By Ethan Lyon, Senior Writer
YouTube announced Tuesday that it will be making it easier for citizen journalists to submit news and events to established news organizations. YouTube Direct bridges the gap between new (YouTube) and traditional media by empowering consumers with an accessible tool to submit video while providing established media a rich resource for breaking news footage.
Although established news organizations have their own new submission tools (CNN’s iReport, ABC’s iCaught, Fox’s uReport and MSNBC’s FirstPerson), YouTube Direct wants to funnel their incredible amount of relevant, user-generated content to these news organizations.
YouTube understands the relationship between citizen journalists and established media. It is the role of citizen journalists to capture the breaking news as it happens and established media to follow-up with investigative reporting.
Take example from the amateur footage of the landing of US Airways flight 1549 on the Hudson River last January or the dramatic Iranian elections in June. Those scenes were captured by citizen journalists and reporters followed numerous leads to “get the real story.” Your “Joe flipcamera” is not going to interview Sully Sullenberger or Mahmoud Ahmadinejad to get further perspective.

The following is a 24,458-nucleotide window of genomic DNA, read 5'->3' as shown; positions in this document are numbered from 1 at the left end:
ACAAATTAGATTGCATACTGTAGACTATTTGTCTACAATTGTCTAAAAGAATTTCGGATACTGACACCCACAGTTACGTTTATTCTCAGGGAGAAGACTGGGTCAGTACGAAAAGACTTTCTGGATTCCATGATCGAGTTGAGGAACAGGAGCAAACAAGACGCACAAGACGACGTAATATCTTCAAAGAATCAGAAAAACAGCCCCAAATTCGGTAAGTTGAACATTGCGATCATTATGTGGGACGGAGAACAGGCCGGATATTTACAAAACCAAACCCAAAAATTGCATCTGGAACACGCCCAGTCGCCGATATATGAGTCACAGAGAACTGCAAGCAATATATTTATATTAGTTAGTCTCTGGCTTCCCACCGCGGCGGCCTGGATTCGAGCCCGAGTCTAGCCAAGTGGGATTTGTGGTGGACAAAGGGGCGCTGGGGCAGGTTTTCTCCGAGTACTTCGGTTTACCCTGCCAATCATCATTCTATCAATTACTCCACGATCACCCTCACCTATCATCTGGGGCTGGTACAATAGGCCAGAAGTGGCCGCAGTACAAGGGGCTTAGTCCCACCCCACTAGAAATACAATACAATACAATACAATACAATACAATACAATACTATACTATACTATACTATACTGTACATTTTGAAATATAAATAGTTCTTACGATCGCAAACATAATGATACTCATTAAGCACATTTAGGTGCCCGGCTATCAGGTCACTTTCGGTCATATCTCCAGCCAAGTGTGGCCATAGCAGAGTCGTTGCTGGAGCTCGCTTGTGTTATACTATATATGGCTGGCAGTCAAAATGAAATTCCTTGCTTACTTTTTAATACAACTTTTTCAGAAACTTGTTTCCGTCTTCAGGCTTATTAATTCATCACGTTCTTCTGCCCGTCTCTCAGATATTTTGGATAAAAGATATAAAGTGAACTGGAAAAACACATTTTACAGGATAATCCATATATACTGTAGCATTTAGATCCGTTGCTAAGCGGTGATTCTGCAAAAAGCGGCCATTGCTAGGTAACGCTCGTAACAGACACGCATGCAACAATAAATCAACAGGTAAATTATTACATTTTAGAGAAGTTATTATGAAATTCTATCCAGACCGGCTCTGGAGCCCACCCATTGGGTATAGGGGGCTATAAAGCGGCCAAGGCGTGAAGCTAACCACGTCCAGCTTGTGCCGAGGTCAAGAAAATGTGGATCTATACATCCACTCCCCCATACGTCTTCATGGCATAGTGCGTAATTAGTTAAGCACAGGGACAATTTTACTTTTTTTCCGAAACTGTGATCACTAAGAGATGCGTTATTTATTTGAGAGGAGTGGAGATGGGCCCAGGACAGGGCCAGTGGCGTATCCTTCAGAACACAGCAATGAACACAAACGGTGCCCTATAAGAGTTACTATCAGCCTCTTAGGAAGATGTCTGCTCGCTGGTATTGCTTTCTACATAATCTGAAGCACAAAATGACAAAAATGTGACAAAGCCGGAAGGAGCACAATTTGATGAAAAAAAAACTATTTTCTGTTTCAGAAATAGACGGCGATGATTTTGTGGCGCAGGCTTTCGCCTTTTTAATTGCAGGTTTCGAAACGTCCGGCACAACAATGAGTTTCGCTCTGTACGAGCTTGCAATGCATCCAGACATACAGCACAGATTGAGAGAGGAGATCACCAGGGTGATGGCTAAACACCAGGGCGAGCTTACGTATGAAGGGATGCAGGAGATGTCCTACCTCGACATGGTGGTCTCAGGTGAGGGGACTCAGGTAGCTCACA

After the announcement of Direct, YouTube faced harsh criticism from bloggers — raising the question, why not pay the citizen journalists? “News organizations pay their reporters. They pay for photos.” writes the Christian Science Monitor. “They pay freelancers who pitch stories to them. Why should this type of video be treated any differently?”
Proponents of Direct tout the move as a way to gain broader exposure for citizen journalists. In some cases, amateurs are paid handsomely for their content (think 9/11 footage); however, with an event like the Iranian elections, citizens are recording for the greater good, not a pay check.
News organizations do not have the resources to have camera crews on-site for every event. They must rely on citizen journalists like those in Iran and NYC to capture live footage. It is then their task to analyze and solicit the news across TV and the web.
Established media are facing stiff competition from video sharing sites, such as YouTube, that overshadow established media’s user-base. YouTube Direct could be the vehicle that establishes a symbiotic relationship (new media needs analysis and traditional media needs live footage) between new and traditional media.